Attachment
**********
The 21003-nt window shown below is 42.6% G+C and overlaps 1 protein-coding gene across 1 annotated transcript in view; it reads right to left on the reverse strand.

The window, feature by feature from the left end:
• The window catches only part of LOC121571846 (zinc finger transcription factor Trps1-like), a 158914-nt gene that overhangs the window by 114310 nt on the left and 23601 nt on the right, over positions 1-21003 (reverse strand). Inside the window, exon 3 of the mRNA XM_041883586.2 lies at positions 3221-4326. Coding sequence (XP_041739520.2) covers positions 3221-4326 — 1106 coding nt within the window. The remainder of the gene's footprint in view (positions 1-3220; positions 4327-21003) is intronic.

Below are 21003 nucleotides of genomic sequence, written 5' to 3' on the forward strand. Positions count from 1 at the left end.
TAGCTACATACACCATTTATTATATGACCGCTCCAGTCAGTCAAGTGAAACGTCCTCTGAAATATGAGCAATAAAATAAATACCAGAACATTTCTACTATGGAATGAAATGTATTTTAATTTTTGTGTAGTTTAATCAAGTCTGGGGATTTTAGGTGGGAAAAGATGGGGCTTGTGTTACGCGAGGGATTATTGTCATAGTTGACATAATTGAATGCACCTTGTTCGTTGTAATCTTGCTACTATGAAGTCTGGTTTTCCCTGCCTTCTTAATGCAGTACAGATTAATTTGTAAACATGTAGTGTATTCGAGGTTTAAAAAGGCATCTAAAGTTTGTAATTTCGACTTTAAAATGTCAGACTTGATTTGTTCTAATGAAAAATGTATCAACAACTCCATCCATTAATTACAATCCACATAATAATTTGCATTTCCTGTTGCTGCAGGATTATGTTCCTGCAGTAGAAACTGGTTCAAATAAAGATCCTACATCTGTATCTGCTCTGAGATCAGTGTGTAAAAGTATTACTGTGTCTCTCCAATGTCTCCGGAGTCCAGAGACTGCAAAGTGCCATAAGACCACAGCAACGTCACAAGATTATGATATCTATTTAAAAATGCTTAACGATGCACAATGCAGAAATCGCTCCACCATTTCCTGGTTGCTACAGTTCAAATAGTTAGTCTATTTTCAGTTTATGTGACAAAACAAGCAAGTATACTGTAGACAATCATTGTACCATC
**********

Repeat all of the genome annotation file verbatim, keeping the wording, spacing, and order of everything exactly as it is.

The 21003-nt window shown below is 42.6% G+C and overlaps 1 protein-coding gene across 1 annotated transcript in view; it reads right to left on the reverse strand.

The window, feature by feature from the left end:
• The window catches only part of LOC121571846 (zinc finger transcription factor Trps1-like), a 158914-nt gene that overhangs the window by 114310 nt on the left and 23601 nt on the right, over positions 1-21003 (reverse strand). Inside the window, exon 3 of the mRNA XM_041883586.2 lies at positions 3221-4326. Coding sequence (XP_041739520.2) covers positions 3221-4326 — 1106 coding nt within the window. The remainder of the gene's footprint in view (positions 1-3220; positions 4327-21003) is intronic.

Below are 21003 nucleotides of genomic sequence, written 5' to 3' on the forward strand. Positions count from 1 at the left end.
TAGCTACATACACCATTTATTATATGACCGCTCCAGTCAGTCAAGTGAAACGTCCTCTGAAATATGAGCAATAAAATAAATACCAGAACATTTCTACTATGGAATGAAATGTATTTTAATTTTTGTGTAGTTTAATCAAGTCTGGGGATTTTAGGTGGGAAAAGATGGGGCTTGTGTTACGCGAGGGATTATTGTCATAGTTGACATAATTGAATGCACCTTGTTCGTTGTAATCTTGCTACTATGAAGTCTGGTTTTCCCTGCCTTCTTAATGCAGTACAGATTAATTTGTAAACATGTAGTGTATTCGAGGTTTAAAAAGGCATCTAAAGTTTGTAATTTCGACTTTAAAATGTCAGACTTGATTTGTTCTAATGAAAAATGTATCAACAACTCCATCCATTAATTACAATCCACATAATAATTTGCATTTCCTGTTGCTGCAGGATTATGTTCCTGCAGTAGAAACTGGTTCAAATAAAGATCCTACATCTGTATCTGCTCTGAGATCAGTGTGTAAAAGTATTACTGTGTCTCTCCAATGTCTCCGGAGTCCAGAGACTGCAAAGTGCCATAAGACCACAGCAACGTCACAAGATTATGATATCTATTTAAAAATGCTTAACGATGCACAATGCAGAAATCGCTCCACCATTTCCTGGTTGCTACAGTTCAAATAGTTAGTCTATTTTCAGTTTATGTGACAAAACAAGCAAGTATACTGTAGACAATCATTGTACCATC